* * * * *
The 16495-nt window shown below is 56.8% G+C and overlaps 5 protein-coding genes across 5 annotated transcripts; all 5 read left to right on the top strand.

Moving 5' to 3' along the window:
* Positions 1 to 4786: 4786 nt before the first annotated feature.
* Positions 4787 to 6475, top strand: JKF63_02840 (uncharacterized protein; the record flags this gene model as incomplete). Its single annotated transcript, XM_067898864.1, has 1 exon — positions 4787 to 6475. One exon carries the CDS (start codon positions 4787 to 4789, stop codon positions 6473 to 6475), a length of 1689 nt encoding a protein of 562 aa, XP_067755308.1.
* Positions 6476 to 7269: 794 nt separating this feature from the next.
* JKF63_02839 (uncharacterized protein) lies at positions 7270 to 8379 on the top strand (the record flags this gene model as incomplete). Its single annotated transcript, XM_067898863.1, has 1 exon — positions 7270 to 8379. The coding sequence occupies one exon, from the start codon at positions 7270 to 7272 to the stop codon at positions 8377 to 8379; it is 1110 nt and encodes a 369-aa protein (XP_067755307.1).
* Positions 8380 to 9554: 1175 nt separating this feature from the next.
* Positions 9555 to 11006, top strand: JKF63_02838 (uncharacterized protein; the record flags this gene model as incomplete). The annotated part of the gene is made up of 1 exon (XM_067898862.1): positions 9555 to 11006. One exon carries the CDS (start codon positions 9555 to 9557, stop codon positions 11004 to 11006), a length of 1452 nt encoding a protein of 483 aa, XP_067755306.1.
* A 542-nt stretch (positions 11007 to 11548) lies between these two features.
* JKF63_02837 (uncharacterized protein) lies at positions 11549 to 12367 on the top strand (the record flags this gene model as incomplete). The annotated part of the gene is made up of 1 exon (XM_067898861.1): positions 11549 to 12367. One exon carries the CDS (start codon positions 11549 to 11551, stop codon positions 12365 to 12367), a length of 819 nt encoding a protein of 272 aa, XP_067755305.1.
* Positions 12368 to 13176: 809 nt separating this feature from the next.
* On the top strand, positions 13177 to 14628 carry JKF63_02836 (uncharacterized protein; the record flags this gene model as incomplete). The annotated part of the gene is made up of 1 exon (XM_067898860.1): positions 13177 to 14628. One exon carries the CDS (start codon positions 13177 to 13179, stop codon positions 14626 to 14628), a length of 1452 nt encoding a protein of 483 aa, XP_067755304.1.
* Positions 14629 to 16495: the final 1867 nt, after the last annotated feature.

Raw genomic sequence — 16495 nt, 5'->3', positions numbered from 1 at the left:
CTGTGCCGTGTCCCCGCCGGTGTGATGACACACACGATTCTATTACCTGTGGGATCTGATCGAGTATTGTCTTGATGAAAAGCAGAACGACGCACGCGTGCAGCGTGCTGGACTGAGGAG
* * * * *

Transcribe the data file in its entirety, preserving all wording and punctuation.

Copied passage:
The 16495-nt window shown below is 56.8% G+C and overlaps 5 protein-coding genes across 5 annotated transcripts; all 5 read left to right on the top strand.

Moving 5' to 3' along the window:
* Positions 1 to 4786: 4786 nt before the first annotated feature.
* Positions 4787 to 6475, top strand: JKF63_02840 (uncharacterized protein; the record flags this gene model as incomplete). Its single annotated transcript, XM_067898864.1, has 1 exon — positions 4787 to 6475. One exon carries the CDS (start codon positions 4787 to 4789, stop codon positions 6473 to 6475), a length of 1689 nt encoding a protein of 562 aa, XP_067755308.1.
* Positions 6476 to 7269: 794 nt separating this feature from the next.
* JKF63_02839 (uncharacterized protein) lies at positions 7270 to 8379 on the top strand (the record flags this gene model as incomplete). Its single annotated transcript, XM_067898863.1, has 1 exon — positions 7270 to 8379. The coding sequence occupies one exon, from the start codon at positions 7270 to 7272 to the stop codon at positions 8377 to 8379; it is 1110 nt and encodes a 369-aa protein (XP_067755307.1).
* Positions 8380 to 9554: 1175 nt separating this feature from the next.
* Positions 9555 to 11006, top strand: JKF63_02838 (uncharacterized protein; the record flags this gene model as incomplete). The annotated part of the gene is made up of 1 exon (XM_067898862.1): positions 9555 to 11006. One exon carries the CDS (start codon positions 9555 to 9557, stop codon positions 11004 to 11006), a length of 1452 nt encoding a protein of 483 aa, XP_067755306.1.
* A 542-nt stretch (positions 11007 to 11548) lies between these two features.
* JKF63_02837 (uncharacterized protein) lies at positions 11549 to 12367 on the top strand (the record flags this gene model as incomplete). The annotated part of the gene is made up of 1 exon (XM_067898861.1): positions 11549 to 12367. One exon carries the CDS (start codon positions 11549 to 11551, stop codon positions 12365 to 12367), a length of 819 nt encoding a protein of 272 aa, XP_067755305.1.
* Positions 12368 to 13176: 809 nt separating this feature from the next.
* On the top strand, positions 13177 to 14628 carry JKF63_02836 (uncharacterized protein; the record flags this gene model as incomplete). The annotated part of the gene is made up of 1 exon (XM_067898860.1): positions 13177 to 14628. One exon carries the CDS (start codon positions 13177 to 13179, stop codon positions 14626 to 14628), a length of 1452 nt encoding a protein of 483 aa, XP_067755304.1.
* Positions 14629 to 16495: the final 1867 nt, after the last annotated feature.

Raw genomic sequence — 16495 nt, 5'->3', positions numbered from 1 at the left:
CTGTGCCGTGTCCCCGCCGGTGTGATGACACACACGATTCTATTACCTGTGGGATCTGATCGAGTATTGTCTTGATGAAAAGCAGAACGACGCACGCGTGCAGCGTGCTGGACTGAGGAG